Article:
Take, for example, the second verse of “Laughing Boy”:

A kid once asked me in late September for a shilling for the guy
And I looked that little operator in her wheeling-dealing eye
And I tossed a bob with deep respect in her old man’s trilby hat
It seems to me that a man like me could die of things like that

It’s a verse that has always delighted me, and for anyone my age, it’s probably perfectly clear. For anyone half my age? I haven’t seen any kid asking for pennies for the guy for years, probably for decades. So the resonances in this verse are going to be missed.

Bonfire Night is on 5th November (or, more commonly, the closest Saturday to that date). This is a pre-Christian festival of light that was adopted to celebrate the arrest of Guy Fawkes and the prevention of the Gunpowder Plot. The practice was to make a guy, a figure made of old clothes stuffed with straw or something else combustible, which would be burned on top of the bonfire. During the week or two before Bonfire Night, children would take their guy around the neighbourhood collecting pennies for the guy; the pennies would then be used to buy fireworks for the event. That the girl in the song is asking for a shilling (12 pennies), twelve times the going rate, is therefore a sign of her entrepreneurship. And that she is asking for money in September places it around a month ahead of the usual time. (That it’s a girl is possibly also significant: collecting money for the guy was more often associated with boys.)

I tossed a bob (a slang term for shilling) in her old man’s (old man could mean husband or father, in this context it is pretty clearly father) trilby hat. In the late-60s/early 70s when this song was written, men didn’t often wear hats, they had fallen out of fashion, so they tended to be rare and expensive. The girl has probably stolen the hat, and may well, at the end, put it on the head of the guy to be burned.

So in a few lines we learn an awful lot about the characters in the song and about their milieu, but all in terms that have lost their meaning, their social context, over the nearly 50 years since it was written. That sort of particular observation is common in Clive James’s lyrics, but I am suddenly wondering how transparent they might be to a modern audience.

Pisseur de copie


What I like about Muriel Spark is the sheer, take-no-prisoners, don’t-give-a-damn waspishness of her writing. At her best you need gloves to protect yourself from the venom that drips off the page. But you often don’t notice the sting because you are laughing, or at least nodding in recognition.

a far cry from kensingtonAnd nowhere is that more true than in A Far Cry from Kensington. It is not the insult, pisseur de copie, that Spark’s substantial alter ego, Mrs Hawkins, discovers, but the relish with which she repeats it, over and over again, sometimes several times a page.

Was there a real pisseur de copie, a real Hector Bartlett, who once aroused Muriel Spark’s ire? I think so. This novel has the air of something long delayed, a sort of literary revenge porn.

For much of the book, A Far Cry from Kensington, doesn’t read like a novel, but more like a disguised memoir. It is the  recitation of a sequence of incidents, sort-of connected but sort-of unconnected, that link the residents of a Kensington rooming house over a period of months in 1954-5. There is no through plot, but a series of anecdotes about the idiosyncratic characters that Mrs Hawkins works with at two different publishing houses and then at a literary magazine, about the girl in the rooming house who becomes pregnant but won’t reveal the father, about the Polish seamstress who becomes unhinged when she becomes the recipient of poison pen letters, about the medical student who will eventually become Mrs Hawkins’s second husband, about the easy-going woman who owns the rooming house, and so on. And yes, I can imagine Spark, when she was a girl of slender means just starting out in the publishing world, living in such a house, getting to know such people.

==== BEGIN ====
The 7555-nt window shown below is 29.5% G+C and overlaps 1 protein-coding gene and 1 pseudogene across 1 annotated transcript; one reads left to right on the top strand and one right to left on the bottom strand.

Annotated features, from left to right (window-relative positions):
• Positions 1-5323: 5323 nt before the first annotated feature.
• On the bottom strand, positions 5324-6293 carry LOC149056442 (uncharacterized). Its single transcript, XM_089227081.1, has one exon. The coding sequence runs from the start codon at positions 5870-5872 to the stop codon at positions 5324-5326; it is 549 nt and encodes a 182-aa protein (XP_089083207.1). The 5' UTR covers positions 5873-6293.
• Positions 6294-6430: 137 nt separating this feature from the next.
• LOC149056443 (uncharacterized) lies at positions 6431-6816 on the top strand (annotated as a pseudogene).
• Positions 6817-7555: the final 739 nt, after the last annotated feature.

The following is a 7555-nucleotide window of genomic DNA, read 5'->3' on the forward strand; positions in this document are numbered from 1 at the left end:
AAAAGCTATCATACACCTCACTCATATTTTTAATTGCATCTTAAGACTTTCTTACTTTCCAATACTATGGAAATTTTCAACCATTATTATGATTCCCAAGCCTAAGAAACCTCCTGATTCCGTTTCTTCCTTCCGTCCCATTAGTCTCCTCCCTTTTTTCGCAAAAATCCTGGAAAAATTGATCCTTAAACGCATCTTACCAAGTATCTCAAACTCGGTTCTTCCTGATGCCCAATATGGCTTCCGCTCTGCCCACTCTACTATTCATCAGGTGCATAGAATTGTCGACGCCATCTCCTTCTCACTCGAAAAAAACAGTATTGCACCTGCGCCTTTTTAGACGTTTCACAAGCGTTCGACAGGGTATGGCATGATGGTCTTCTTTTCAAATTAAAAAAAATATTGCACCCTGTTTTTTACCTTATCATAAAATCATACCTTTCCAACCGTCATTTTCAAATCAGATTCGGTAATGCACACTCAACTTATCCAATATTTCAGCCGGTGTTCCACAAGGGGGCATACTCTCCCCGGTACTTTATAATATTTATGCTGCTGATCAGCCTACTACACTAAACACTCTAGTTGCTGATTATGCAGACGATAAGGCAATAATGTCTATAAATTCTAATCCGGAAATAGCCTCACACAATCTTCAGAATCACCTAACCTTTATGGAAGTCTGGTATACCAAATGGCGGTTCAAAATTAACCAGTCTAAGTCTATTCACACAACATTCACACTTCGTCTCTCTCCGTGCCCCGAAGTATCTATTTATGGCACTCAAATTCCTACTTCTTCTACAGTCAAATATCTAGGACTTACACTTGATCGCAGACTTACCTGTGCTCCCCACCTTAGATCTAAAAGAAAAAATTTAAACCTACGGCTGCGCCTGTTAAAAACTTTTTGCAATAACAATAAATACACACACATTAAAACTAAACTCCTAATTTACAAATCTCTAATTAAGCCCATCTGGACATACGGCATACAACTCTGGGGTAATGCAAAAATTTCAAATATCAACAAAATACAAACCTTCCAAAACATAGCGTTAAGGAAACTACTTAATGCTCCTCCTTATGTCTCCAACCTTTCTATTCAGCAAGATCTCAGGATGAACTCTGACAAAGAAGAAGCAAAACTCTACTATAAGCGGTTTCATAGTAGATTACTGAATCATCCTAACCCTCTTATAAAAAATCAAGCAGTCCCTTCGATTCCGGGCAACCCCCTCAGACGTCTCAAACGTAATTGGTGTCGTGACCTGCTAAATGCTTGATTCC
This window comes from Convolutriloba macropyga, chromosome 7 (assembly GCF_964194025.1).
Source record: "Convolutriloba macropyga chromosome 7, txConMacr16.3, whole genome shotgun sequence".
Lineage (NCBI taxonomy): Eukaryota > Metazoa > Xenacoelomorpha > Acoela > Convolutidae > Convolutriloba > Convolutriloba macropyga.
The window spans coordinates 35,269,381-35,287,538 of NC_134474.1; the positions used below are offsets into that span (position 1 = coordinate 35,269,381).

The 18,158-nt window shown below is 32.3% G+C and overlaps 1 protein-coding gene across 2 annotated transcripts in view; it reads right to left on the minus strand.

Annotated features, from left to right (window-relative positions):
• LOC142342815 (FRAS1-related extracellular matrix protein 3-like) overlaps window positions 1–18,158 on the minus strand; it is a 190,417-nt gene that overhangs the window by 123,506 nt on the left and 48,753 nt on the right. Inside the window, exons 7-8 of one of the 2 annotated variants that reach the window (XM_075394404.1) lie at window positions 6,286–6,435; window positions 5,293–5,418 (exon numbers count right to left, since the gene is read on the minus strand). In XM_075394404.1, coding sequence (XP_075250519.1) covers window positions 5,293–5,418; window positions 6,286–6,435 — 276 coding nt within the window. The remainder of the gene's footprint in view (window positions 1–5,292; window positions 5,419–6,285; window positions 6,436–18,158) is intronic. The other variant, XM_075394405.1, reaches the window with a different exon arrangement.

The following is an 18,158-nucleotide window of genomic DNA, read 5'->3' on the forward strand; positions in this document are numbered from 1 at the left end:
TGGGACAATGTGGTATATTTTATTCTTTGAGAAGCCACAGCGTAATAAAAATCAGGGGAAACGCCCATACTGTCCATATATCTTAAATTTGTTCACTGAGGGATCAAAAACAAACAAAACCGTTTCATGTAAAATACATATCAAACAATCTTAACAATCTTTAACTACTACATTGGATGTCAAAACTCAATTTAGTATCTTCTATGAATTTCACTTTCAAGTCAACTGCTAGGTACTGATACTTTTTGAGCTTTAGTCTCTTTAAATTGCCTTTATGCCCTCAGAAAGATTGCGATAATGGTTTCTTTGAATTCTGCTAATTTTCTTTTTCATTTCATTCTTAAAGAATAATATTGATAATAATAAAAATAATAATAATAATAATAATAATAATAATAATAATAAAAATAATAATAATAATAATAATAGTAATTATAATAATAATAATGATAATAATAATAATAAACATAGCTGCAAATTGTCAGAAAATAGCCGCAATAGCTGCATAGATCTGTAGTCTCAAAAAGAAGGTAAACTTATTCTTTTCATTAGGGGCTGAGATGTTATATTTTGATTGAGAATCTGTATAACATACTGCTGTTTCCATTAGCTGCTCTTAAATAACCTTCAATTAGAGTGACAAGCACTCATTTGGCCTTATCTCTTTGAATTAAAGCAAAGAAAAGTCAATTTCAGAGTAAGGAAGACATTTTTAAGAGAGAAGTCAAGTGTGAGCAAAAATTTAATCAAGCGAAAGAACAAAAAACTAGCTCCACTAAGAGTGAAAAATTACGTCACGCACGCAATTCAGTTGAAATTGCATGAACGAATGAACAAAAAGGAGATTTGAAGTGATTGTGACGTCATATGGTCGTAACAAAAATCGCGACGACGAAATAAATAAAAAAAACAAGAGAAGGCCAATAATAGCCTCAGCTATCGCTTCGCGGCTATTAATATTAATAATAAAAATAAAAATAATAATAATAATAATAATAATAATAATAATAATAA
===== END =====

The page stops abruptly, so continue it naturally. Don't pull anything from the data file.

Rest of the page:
The only thread that binds all this together is the character of Hector Bartlett, the third-rate hack, the pisser of copy, who sees women only as figures to be manipulated to his own unjustified glorification. He already has his claws into a successful novelist, Emma Loy, but now he wants to manipulate Mrs Hawkins, to exploit her publishing contacts. When she rebuffs him and, in a moment of inspiration, calls him a pisseur de copie, he needs revenge. So we see how, primarily through Emma Loy, he twice gets Mrs Hawkins fired from her publishing jobs. We learn, after the fact, how he got at the Polish seamstress, pushing a crank remedy that sounds to me like a variation on the orgone box, and in the end probably responsible for the woman’s suicide. We suspect he might be the undeclared father of Isabel’s child.

Recalling all of this from the distance of some 30 years, Mrs Hawkins is now happily married to her medical student, and a successful literary figure in her own right. And Bartlett, whom she encounters one last time in that retreat of the British literary set, Tuscany, is still a pisser of copy.